Anjali: The challenges grow as you grow, right? So it is a good sign, in some ways. I think one of the challenges for me is personal; As a mom of two boys, it can be difficult to balance my time in the best ways for me personally. From a work point of view, I'm a first-generation immigrant business owner here, and there have been times when people have had difficulty accepting me in this line of work. For example, sometimes we associate people from certain places with doing only one kind of work, you know, things like that. So that acceptance bit was initially pretty tough ice for me to break. Another challenge has been helping people understand why something costs what it does, or why it takes so much time. But building things from scratch as a new immigrant in America was certainly one of my biggest struggles.

Eugenie Detroit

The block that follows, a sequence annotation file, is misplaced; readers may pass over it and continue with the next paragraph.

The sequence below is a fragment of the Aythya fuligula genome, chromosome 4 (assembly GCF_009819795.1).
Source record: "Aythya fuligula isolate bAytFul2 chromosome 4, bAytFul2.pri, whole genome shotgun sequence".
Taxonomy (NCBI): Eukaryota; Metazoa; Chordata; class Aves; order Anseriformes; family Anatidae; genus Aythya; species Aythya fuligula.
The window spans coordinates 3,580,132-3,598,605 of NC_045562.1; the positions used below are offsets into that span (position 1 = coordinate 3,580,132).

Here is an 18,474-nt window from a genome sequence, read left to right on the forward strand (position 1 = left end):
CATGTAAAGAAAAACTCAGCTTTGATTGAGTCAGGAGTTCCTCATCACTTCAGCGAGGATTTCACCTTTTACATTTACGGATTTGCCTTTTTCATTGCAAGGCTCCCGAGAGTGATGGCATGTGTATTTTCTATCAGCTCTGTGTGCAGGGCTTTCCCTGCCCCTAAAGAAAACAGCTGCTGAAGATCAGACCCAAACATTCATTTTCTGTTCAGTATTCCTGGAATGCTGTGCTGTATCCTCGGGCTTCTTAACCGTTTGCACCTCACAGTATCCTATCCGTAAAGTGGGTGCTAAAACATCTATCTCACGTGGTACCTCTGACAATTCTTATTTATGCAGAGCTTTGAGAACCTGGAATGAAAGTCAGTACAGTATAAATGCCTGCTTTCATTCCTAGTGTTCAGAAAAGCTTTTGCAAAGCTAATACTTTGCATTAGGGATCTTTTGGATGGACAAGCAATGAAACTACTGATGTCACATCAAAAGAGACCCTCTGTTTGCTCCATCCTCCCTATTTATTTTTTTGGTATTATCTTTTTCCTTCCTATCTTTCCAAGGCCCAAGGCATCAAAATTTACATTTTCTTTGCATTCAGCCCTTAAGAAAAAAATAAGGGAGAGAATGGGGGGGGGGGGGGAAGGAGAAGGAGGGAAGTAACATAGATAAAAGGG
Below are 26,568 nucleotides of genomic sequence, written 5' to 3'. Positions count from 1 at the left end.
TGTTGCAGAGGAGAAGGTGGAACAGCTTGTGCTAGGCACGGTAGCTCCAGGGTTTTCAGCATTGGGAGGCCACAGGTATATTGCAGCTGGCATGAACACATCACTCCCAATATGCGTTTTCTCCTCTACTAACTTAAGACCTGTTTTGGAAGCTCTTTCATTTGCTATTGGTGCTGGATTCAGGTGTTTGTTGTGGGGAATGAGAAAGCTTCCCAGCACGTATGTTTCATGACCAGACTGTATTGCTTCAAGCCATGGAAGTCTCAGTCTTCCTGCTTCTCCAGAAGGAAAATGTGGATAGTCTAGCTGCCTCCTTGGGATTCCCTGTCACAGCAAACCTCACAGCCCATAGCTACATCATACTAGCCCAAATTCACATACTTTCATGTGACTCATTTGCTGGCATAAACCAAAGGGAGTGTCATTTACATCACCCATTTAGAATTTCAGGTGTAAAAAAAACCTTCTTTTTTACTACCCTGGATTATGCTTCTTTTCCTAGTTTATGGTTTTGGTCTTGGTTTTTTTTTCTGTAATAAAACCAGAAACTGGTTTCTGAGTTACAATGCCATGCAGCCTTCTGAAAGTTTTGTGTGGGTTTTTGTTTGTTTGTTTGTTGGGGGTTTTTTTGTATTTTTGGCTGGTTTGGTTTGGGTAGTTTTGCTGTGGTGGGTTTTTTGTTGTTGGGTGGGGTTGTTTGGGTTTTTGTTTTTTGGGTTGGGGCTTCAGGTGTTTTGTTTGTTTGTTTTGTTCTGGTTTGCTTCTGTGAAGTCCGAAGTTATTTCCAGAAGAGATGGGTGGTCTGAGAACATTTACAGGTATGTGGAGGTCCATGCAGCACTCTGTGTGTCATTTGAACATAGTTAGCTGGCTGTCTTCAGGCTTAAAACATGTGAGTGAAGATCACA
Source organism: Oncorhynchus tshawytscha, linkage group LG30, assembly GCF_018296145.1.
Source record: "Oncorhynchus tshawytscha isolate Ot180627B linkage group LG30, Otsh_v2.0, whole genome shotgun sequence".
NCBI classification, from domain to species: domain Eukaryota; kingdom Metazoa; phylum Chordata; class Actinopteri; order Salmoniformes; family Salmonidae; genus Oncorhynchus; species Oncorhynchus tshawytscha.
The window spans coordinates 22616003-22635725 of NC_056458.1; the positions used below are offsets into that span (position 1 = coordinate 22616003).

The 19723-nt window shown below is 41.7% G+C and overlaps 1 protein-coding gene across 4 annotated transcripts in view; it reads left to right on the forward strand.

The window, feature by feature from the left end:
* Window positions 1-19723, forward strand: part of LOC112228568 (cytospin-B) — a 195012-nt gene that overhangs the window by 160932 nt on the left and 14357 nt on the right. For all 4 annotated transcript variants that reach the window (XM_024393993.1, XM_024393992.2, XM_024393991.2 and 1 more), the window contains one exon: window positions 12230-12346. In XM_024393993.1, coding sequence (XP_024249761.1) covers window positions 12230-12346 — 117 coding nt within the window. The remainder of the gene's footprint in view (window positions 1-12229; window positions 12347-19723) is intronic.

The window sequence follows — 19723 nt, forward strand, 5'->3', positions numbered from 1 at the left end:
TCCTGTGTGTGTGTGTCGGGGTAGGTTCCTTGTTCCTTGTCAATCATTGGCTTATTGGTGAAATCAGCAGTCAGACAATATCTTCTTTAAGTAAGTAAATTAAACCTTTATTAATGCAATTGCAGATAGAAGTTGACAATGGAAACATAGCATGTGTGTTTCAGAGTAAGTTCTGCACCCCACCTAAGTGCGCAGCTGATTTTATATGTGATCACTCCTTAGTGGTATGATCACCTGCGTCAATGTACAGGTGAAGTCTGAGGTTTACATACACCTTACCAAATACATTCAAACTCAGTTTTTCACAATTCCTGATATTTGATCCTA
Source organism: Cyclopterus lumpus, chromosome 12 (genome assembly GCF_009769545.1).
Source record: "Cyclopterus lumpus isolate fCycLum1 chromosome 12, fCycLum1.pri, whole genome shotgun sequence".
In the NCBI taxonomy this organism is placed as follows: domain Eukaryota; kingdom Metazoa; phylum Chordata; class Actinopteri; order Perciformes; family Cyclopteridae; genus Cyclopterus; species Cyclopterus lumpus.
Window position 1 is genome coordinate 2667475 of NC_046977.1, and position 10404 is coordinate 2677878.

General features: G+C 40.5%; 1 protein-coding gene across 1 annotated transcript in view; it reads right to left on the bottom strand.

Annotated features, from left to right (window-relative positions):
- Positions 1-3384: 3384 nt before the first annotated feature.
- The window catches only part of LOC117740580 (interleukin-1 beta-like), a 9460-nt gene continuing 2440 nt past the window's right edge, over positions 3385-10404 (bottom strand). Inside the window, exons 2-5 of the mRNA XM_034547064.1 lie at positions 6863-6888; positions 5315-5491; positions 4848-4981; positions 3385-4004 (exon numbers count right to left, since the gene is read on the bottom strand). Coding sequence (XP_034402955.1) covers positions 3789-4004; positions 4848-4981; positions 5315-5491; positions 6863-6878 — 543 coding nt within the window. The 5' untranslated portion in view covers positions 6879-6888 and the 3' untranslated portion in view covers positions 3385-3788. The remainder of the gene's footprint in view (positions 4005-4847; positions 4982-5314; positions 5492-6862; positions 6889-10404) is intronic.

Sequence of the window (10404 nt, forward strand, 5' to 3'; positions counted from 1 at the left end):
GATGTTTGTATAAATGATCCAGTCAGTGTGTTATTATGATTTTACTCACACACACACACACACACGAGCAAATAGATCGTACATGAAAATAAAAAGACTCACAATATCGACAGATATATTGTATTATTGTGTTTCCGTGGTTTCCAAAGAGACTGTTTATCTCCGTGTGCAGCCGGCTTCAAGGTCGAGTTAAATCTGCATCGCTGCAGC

Eugenie: You moved to start a whole new home and life here, while also starting a home textile business of your own. Is there a connection between those two events?

Anjali: That’s a really nice question. I had previously done a lot of work in the fashion industry before moving here, especially for designers out in LA, but I found there is something special about home goods that allows for more space to experiment with material processes and techniques. I also found that it helped empower the artisans as well, as many of them had never worked on home goods before. Studio Variously was their first experience with it, so they gave me a chance and we truly started our journey together.

In another way, working with these artisans helped me and my family stay true to our origins when we first moved here. Eventually, the strong architecture and design community here in the Midwest began to resonate very strongly with me and inspired me much in the same way it did back in India. 

Eugenie Detroit

Eugenie: Are there any specific books, mentors, or role models that have inspired you along your journey?